Psychotic Interludes and Sales Tax

The other day I exited the bookstore on the Mill Road side and crossed the street to my car. As I was making my way toward my car, I noticed a man with his dog, standing in the shade of the gazebo, staring in my direction. I am fully aware that I am a rather odd sight, toting my personal bag, my laptop bag, my lunch pail, and all my Peninsula Pulse/Door County Living folders, so I didn’t really think anything of his stare.

With all my paraphernalia loaded into the front seat on the passenger side, I closed the car door and paused to look at the man’s dog. As I started to move around the car to depart, the man suddenly said, “Hey, didn’t I read something by you today in one of the publications? Something like the Pulse?”

So he wasn’t staring at all the rigmarole encumbering me as I crossed the street! “You probably did,” I replied, as I turned and walked over to join him in the shade.

“I write a column for the Pulse,” I continued.

“Yeah,” the man said, looking at me more closely as I scratched his dog’s ears. “Something about a fish bowl and a cartoon?”

Funky Winkerbean. And my ‘fishbowl’ is right there,” I said, pointing to the bookstore.

“Right. So were you having some sort of psychosis when you were writing that? I mean, it was kind of interesting but …” and he trailed off.

“Well, I think I’m more prone to unsettling flashbacks,” I replied. “But no one really knows that they’re psychotic when they’re being psychotic, so who knows.”

He looked at me as I reached down to give his dog a pat and headed toward my car. “Thanks for reading,” I called out over my shoulder.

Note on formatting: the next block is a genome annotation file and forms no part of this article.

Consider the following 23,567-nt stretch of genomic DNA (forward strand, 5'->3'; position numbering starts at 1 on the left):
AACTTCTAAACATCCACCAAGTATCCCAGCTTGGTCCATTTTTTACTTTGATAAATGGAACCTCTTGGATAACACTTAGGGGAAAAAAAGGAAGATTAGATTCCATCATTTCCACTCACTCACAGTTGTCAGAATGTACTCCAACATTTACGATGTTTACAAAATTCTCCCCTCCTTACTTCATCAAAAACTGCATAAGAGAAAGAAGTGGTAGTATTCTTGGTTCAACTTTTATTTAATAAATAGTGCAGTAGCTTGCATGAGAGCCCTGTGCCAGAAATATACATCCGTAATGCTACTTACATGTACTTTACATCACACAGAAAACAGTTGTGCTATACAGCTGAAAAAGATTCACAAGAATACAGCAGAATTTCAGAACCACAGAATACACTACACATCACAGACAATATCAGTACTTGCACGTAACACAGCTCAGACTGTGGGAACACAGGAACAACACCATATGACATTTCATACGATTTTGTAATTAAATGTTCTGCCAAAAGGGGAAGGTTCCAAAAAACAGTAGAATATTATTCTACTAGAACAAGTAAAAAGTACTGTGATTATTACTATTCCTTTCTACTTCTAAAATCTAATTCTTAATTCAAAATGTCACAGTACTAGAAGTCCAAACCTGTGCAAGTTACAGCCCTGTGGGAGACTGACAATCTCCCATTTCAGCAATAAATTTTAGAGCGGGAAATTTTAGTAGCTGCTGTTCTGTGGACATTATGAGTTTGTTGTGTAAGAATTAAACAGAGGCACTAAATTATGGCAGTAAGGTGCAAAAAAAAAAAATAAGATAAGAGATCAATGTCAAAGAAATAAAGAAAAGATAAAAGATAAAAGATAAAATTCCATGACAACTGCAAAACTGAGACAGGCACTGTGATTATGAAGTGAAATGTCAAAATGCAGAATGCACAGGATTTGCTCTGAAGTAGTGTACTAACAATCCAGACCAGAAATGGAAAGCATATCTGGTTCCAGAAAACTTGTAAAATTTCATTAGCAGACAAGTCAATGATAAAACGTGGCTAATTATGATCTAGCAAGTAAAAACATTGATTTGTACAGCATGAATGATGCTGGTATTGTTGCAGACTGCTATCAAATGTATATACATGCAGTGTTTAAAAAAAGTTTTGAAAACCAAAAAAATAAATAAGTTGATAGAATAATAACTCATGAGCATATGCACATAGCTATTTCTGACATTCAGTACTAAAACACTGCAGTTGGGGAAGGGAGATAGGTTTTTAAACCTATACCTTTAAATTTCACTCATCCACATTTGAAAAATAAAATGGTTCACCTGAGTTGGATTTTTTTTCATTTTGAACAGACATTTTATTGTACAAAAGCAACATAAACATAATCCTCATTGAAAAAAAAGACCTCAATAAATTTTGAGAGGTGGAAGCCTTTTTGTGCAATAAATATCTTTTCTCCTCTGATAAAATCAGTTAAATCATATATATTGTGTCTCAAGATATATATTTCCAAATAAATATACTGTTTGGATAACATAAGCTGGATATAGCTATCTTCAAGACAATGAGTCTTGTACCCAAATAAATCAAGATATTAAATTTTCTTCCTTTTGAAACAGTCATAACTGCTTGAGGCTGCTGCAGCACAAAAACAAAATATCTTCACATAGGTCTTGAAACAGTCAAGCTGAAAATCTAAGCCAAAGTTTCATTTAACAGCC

This brief interaction led me to consider the possibility that my recent columns may be causing alarm among our tourists. Thus, I decided to avoid any possibility of my writings being considered “psychotic” episodes and turned my attention to Door County’s sales tax revenue this year.

As you all know, I try to regularly report the county sales tax numbers in this column. These figures derive from that half-percent sales tax Door County (and most other counties in Wisconsin) charge. Merchants, innkeepers, restaurateurs, etc. collect this tax and submit it to the state (along with the state sales tax of 5 percent) and the state then redistributes the county tax portion back to the appropriate county. These distributions can be found – broken down by county – on the Wisconsin Department of Revenue’s website.

One of the things that is important to keep in mind when you look at these distributions is that the total for any month reflects exactly what was collected during the previous month. Each individual merchant (or innkeeper, or restaurant owner, etc.) may have differing deadlines for when the tax is due to be paid (i.e. monthly, quarterly, etc.). Thus, comparing January 2013 to January 2012, for instance, doesn’t provide any clear indication of an individual county’s economic health.

Looking at a broader picture of county sales tax collections, however, can provide at least some indication of the economic health of a county.

Last year I was pleased to report an increase in Door County’s sales tax revenue of three percent. While that may seem modest, keep in mind the slow rate of growth in the national economy last year and that it represented the second consecutive growth year over year. Additionally, in a very small, largely insulated economy such as Door County’s, increases and decreases can have far reaching implications.

Well, folks, the time has come to see how we are doing through the first six months of 2013. As the table below shows, we are slightly down from last year, but very slightly. Indeed, the $3,603.99 decrease translates to just 3/10 of one percent. And this, in turn, means that approximately $720,800 (.005x = 3,603.99) less has been spent in the county this year compared to last year.

When you stop to consider the prolonged cold and wet period we endured during the late winter and early spring period this year and the damper that placed on tourism, we are doing pretty well this year. And, a 3/10 of one percent decrease can easily be made up in the next sixth months.